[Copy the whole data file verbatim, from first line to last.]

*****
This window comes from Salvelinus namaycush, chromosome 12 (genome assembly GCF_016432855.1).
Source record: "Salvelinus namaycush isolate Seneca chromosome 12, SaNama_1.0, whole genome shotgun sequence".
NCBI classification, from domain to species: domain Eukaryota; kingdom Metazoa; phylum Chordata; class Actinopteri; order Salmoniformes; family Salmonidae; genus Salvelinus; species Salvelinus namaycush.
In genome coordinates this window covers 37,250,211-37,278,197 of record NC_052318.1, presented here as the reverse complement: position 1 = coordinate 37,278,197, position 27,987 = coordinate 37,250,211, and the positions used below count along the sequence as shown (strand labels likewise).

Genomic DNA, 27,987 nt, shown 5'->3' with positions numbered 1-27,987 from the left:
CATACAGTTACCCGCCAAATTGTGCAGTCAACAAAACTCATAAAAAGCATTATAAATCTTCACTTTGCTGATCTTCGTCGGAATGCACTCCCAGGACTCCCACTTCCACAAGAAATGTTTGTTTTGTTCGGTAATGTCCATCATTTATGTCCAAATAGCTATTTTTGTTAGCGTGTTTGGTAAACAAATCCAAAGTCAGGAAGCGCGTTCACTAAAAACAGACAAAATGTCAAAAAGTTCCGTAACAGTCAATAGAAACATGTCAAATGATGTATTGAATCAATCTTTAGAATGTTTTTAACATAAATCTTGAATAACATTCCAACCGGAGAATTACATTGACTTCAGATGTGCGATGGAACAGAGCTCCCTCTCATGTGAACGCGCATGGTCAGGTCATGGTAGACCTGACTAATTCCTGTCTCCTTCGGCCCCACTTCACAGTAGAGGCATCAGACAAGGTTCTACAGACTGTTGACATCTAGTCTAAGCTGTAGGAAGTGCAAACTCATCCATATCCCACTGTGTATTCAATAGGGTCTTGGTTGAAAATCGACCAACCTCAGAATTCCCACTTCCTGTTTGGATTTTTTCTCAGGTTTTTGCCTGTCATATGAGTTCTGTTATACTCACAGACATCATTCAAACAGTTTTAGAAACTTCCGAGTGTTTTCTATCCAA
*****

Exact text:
This window comes from Salvelinus namaycush, chromosome 12 (genome assembly GCF_016432855.1).
Source record: "Salvelinus namaycush isolate Seneca chromosome 12, SaNama_1.0, whole genome shotgun sequence".
NCBI classification, from domain to species: domain Eukaryota; kingdom Metazoa; phylum Chordata; class Actinopteri; order Salmoniformes; family Salmonidae; genus Salvelinus; species Salvelinus namaycush.
In genome coordinates this window covers 37,250,211-37,278,197 of record NC_052318.1, presented here as the reverse complement: position 1 = coordinate 37,278,197, position 27,987 = coordinate 37,250,211, and the positions used below count along the sequence as shown (strand labels likewise).

Genomic DNA, 27,987 nt, shown 5'->3' with positions numbered 1-27,987 from the left:
CATACAGTTACCCGCCAAATTGTGCAGTCAACAAAACTCATAAAAAGCATTATAAATCTTCACTTTGCTGATCTTCGTCGGAATGCACTCCCAGGACTCCCACTTCCACAAGAAATGTTTGTTTTGTTCGGTAATGTCCATCATTTATGTCCAAATAGCTATTTTTGTTAGCGTGTTTGGTAAACAAATCCAAAGTCAGGAAGCGCGTTCACTAAAAACAGACAAAATGTCAAAAAGTTCCGTAACAGTCAATAGAAACATGTCAAATGATGTATTGAATCAATCTTTAGAATGTTTTTAACATAAATCTTGAATAACATTCCAACCGGAGAATTACATTGACTTCAGATGTGCGATGGAACAGAGCTCCCTCTCATGTGAACGCGCATGGTCAGGTCATGGTAGACCTGACTAATTCCTGTCTCCTTCGGCCCCACTTCACAGTAGAGGCATCAGACAAGGTTCTACAGACTGTTGACATCTAGTCTAAGCTGTAGGAAGTGCAAACTCATCCATATCCCACTGTGTATTCAATAGGGTCTTGGTTGAAAATCGACCAACCTCAGAATTCCCACTTCCTGTTTGGATTTTTTCTCAGGTTTTTGCCTGTCATATGAGTTCTGTTATACTCACAGACATCATTCAAACAGTTTTAGAAACTTCCGAGTGTTTTCTATCCAA